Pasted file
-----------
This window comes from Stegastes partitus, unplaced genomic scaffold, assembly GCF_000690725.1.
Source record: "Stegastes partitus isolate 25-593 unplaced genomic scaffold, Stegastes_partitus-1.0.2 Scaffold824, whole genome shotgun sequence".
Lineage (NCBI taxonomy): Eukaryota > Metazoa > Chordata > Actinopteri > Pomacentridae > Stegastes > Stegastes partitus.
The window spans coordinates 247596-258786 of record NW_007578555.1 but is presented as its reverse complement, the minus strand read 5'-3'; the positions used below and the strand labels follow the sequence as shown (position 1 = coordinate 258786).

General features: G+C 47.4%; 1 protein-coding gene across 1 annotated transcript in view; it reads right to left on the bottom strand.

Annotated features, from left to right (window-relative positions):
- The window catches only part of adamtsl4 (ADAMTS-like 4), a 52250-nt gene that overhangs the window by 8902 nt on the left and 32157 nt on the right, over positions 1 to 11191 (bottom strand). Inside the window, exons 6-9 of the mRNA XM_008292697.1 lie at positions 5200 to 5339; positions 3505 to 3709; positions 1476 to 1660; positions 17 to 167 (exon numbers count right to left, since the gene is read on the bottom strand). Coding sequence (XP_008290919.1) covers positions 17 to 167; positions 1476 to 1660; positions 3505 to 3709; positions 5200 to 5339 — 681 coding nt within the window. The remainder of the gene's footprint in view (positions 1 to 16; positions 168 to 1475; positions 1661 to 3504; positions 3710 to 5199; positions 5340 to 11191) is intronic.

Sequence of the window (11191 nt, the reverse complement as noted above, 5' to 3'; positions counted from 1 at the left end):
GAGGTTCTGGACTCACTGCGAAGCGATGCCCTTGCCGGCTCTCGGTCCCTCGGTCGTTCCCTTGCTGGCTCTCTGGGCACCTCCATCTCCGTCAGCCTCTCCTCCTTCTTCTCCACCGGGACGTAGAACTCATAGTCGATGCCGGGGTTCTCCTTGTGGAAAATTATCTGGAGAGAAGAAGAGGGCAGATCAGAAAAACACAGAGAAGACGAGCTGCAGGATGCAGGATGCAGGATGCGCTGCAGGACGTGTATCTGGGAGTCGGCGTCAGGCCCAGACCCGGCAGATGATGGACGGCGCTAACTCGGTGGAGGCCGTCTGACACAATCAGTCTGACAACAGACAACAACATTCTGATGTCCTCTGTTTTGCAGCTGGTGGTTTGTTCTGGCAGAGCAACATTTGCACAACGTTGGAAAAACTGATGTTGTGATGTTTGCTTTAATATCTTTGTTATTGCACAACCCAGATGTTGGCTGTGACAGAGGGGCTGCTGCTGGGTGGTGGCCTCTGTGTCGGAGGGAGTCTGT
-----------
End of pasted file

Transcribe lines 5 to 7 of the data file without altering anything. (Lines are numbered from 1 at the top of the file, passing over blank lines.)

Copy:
General features: G+C 47.4%; 1 protein-coding gene across 1 annotated transcript in view; it reads right to left on the bottom strand.

Annotated features, from left to right (window-relative positions):
- The window catches only part of adamtsl4 (ADAMTS-like 4), a 52250-nt gene that overhangs the window by 8902 nt on the left and 32157 nt on the right, over positions 1 to 11191 (bottom strand). Inside the window, exons 6-9 of the mRNA XM_008292697.1 lie at positions 5200 to 5339; positions 3505 to 3709; positions 1476 to 1660; positions 17 to 167 (exon numbers count right to left, since the gene is read on the bottom strand). Coding sequence (XP_008290919.1) covers positions 17 to 167; positions 1476 to 1660; positions 3505 to 3709; positions 5200 to 5339 — 681 coding nt within the window. The remainder of the gene's footprint in view (positions 1 to 16; positions 168 to 1475; positions 1661 to 3504; positions 3710 to 5199; positions 5340 to 11191) is intronic.